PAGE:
The European polecat (Mustela putorius) almost became extinct in Britain in the early twentieth century, but populations are now recovering. As seen in other endangered carnivore populations, disease is one potential threat to recovery. This study assessed exposure of wild polecats (n = 149) to three, multi-host pathogens which could limit reproduction and/or cause morbidity and mortality. Serum, lung and brain samples were collected from polecats which died from 2011 to 2016 across Britain. Exposure to Toxoplasma gondii and 12 Leptospira serovars was assessed serologically by antibody detection using the latex agglutination test and microscopic agglutination test, respectively, and the presence of canine distemper virus (CDV) RNA in lung and brain tissue samples was assessed using PCR. Generalised linear models were used to test for relationships between exposure to each pathogen and season, sex, age, and location. All organ samples tested PCR negative for CDV (95% CI 0.00–0.05%). There was evidence of frequent exposure to T. gondii with a recorded seroprevalence of 71.8% (95% CI 64.2–79.4%) and moderate exposure to Leptospira serovars, 14.5% (95% CI 8.6–20.4%). Season, sex, age, and location were not significantly associated with exposure to T. gondii or Leptospira serovars. Evidence of exposure to T. gondii and Leptospira serovars in European polecats could potentially affect mortality, longevity or fecundity. Further studies are warranted to assess the impact of these pathogens on polecat populations in Britain.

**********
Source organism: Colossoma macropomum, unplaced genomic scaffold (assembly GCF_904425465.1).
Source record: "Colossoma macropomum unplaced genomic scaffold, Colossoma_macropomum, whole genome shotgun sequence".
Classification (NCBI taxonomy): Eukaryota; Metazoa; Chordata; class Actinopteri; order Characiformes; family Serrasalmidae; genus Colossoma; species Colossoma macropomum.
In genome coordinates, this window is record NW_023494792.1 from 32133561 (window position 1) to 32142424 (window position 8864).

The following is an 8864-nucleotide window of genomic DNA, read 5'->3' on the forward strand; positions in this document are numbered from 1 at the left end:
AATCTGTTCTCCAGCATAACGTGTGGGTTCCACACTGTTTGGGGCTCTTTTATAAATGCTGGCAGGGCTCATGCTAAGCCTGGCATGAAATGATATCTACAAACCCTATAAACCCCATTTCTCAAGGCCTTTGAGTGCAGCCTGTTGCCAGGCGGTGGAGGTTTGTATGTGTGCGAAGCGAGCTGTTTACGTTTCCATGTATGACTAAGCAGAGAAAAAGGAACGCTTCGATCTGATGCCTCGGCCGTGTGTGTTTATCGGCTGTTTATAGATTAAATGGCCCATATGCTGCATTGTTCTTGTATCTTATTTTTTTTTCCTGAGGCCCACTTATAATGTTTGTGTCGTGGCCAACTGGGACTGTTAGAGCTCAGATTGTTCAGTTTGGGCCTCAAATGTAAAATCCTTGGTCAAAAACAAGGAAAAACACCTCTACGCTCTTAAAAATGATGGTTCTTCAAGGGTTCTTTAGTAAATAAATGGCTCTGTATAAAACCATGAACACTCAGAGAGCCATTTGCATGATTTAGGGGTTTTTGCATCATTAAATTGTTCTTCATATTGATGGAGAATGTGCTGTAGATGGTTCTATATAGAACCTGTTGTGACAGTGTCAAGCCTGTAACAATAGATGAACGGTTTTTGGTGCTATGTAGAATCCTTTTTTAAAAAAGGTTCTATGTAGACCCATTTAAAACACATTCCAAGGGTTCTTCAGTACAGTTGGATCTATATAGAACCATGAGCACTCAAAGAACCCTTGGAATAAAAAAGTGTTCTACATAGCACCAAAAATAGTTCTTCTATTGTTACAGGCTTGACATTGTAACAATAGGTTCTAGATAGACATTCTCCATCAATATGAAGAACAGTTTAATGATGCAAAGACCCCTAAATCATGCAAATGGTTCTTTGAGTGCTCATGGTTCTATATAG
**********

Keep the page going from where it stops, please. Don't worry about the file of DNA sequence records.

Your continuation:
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The Vincent Wildlife Trust supported the study by providing the polecat specimens used in this research. The National Museums Scotland supported the study by collecting the blood and tissue samples, and ACK is grateful to the Negaunee Foundation for their continuing generous support of a preparatory at the National Museums Scotland. Veterinary Diagnostic Services at the University of Glasgow and the Leptospirosis laboratory at Agri-Food and Biosciences Institute Stormont Belfast carried out the serological assays reported in this study and the Animal and Plant Health Agency carried out the CDV PCR testing. The authors thank Colm Gilmore for his advice on the Leptospira serovar assay and Professor Brian Willet for advice on CDV serological assays. Matson’s Laboratory LLC USA supported the study by ageing the specimens. KAS was supported by the University of Exeter, Vincent Wildlife Trust and Centre for Ecology & Hydrology.
The diagnostic testing was supported by Dr. Johnny Birks, The Blodwen Lloyd Binns Bequest Fund of the Glasgow Natural History Society and The Zebra Foundation of the British Veterinary Zoological Society. The teeth ageing analysis was funded by a Peoples’ Trust for Endangered Species grant. The funders’ sole role for the project was to support it financially.
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Heald, KA., Millins, C., Kitchener, A.C. et al. Investigating infectious disease threats to the recovery of the European polecat in Britain. Mamm Biol 100, 439–444 (2020). https://doi.org/10.1007/s42991-020-00046-6
- Canine distemper virus
- Mustela putorius
- Toxoplasma gondii